First Man doesn’t so much tell a straight story of Neil Armstrong’s mission to the moon as much as it tries to slip inside his mind, trying to feel every jolt of the cockpit and every sting of surrounding death. Director Damien Chazelle goes digging for an experience in Armstrong’s path which is certainly debatable in motivation but nevertheless keeps your eyes locked on the objective as strongly as Neil keeps focused. And for the direction Chazelle chooses to steer this towering biography, it’s a trip worth taking.
Neil Armstrong is exceptionally played by Ryan Gosling, at least in the manner Chazelle was aiming for. He has tunnel vision at work, playfulness at home, but a quiet presence in both areas. He presses on in a manner that seems odd to some, reserving his tears in private with the loss of his daughter and back at work the next day without it bothering him. A controversial decision of Chazelle comes in suggesting that the death of Neil’s daughter secretly drove him as a very distant echo in his mind, so pushed-aside it rarely ever comes up in conversation. It doesn’t matter in the cockpit, where quick and intelligent moves are required to avoid a flaming crash or hurdling out of the atmosphere. This instinct makes him the perfect candidate for NASA’s mission to the moon; a mission that requires the most dedicated of men for the most fearful of expeditions.
Neil’s nature works for keeping the program going but it doesn’t bode as well for his wife Janet (Claire Foy). She tries to stick with him when it comes to moving around and having another child but there’s only so much a wife and mother can take when her husband is so reserved. She looks around at the other wives losing pilots and having their lives destroyed, only to see Neil so stone-faced and unemotional when it comes to loss. Janet tries to snap Neil out of it mere days before the big launch to the moon but all he can tell his kids are the same words he told the press.
To understand Neil’s bravery, we’re locked inside the cockpit right alongside him. We see everything he sees, peering out his helmet at the horizon gleaming off his helmet, the sky of black and blue poking through his small windows. We hear every terrifying noise within his cramped craft spaces; the loud engines, the howling winds, the buckling metal, the beeping gauges, and the static of the radio. And I have no doubt if D-Box was still a thing that we’d be feeling every bump and force that works against Neil and his mission. In terms of experiencing flight and spaceflight, Chazelle goes for the most gripping of intense scenes that rarely shake away from the terror of never landing again.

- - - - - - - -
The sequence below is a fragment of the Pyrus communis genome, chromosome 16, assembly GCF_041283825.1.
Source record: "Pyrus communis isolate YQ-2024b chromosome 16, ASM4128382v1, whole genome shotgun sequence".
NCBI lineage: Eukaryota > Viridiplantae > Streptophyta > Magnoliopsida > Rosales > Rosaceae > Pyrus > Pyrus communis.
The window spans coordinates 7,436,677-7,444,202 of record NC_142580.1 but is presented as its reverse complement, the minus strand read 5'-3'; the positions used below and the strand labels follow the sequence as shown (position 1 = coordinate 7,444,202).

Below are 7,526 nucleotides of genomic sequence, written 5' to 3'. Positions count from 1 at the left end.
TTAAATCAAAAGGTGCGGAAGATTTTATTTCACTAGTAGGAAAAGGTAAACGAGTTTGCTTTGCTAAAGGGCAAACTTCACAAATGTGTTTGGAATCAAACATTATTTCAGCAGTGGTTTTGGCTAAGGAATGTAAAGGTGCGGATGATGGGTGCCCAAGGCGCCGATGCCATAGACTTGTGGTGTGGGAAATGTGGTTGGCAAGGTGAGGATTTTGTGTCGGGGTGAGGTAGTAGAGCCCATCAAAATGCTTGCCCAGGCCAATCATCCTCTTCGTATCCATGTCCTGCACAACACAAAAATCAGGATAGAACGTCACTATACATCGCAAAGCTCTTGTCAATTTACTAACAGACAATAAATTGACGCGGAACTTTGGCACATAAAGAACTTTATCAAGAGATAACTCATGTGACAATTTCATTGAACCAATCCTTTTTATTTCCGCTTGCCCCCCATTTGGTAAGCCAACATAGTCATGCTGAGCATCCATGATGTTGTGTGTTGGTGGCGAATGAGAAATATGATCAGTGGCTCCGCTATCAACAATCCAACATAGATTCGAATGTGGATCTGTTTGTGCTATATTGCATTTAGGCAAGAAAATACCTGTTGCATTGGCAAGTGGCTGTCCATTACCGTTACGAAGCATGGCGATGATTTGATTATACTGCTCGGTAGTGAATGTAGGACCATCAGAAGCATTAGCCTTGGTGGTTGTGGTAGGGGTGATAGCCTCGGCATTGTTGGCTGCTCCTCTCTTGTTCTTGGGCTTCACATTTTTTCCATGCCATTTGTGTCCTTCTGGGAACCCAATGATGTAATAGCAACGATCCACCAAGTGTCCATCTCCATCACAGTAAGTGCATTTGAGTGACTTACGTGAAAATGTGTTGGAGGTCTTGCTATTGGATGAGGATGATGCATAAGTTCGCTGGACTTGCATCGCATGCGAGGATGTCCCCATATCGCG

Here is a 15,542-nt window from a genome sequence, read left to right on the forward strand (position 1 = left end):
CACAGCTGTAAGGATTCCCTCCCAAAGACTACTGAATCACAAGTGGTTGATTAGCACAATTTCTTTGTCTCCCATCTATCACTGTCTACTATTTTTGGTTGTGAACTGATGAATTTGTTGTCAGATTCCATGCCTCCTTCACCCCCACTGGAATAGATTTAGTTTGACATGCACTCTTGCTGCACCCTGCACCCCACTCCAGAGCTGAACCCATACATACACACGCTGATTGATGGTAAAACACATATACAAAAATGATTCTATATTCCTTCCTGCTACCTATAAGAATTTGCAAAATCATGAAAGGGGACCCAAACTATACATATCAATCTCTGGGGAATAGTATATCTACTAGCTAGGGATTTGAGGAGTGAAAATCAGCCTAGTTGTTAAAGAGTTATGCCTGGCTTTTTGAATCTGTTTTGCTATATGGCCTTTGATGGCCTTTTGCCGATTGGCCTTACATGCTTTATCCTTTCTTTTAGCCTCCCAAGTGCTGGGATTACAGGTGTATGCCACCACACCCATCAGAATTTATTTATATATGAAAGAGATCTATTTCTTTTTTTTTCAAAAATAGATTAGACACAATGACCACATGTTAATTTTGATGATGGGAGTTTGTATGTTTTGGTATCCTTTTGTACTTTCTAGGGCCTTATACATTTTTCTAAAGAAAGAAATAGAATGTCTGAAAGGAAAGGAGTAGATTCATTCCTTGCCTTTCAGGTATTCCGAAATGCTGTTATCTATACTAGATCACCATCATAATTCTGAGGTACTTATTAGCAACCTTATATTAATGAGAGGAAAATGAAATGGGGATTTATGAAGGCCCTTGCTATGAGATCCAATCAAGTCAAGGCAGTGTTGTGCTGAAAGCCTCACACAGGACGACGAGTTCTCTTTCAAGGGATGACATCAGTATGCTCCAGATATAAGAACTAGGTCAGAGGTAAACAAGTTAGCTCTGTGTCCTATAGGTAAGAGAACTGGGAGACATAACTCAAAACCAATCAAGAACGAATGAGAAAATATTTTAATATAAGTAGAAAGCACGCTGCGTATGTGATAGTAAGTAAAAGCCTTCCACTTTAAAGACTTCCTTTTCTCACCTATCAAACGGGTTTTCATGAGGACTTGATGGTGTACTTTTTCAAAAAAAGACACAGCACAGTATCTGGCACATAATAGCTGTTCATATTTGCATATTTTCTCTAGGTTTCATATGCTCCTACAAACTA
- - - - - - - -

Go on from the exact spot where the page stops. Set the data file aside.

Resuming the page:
There seemed to be some controversy among the frothing patriotic condemning the film for not featuring the scene of planting the flag. Chazelle’s choice of excluding the exact moment is an artistic one for sure, trying to keep the moon landing devoid of sound and falling back on the iconic audio without a swelling of music. He also tries to bring Neil’s arc of contemplating death to a close, something that just doesn’t feel right when accented with a moment of planting the American flag on the moon. Don’t worry; you’ll still feel the flag on the moon but Chazelle wants to stage it in a manner all his own and not go for the easy Clint Eastwood route of staging it with a lens flare, an orchestra, and an obligatory clap from the audience.
On first glance, First Man is certainly not Chazelle’s strongest film after the more pristine and exceptional jazz pictures of Whiplash and La La Land. It stirs up many characters, including the cocky Buzz Aldrin, played well by Corey Stoll, but doesn’t do much with them past their inclusion in the moon race. Neil’s confliction with death is never fully realized for making him so reserved and it feels as though there should just be a little more to Janet, given the fantastic performance by Foy. But for how the film is shot and the atmosphere it weaves of portraying all the excitement, fear, and daringness of space flight, the movie succeeds at being an engaging spectacle. It just seems to be comfortable being only an experience and less so a character study. This is best exemplified after Neil dusts himself off from a failed lunar lander test that goes up in flames and one of the program heads asks if this mission is worth the cost. Neil responds that it’s a little late to ask that now. And by that point in the movie, we know where this is all headed and I was content to sit back and enjoy the bumpy ride.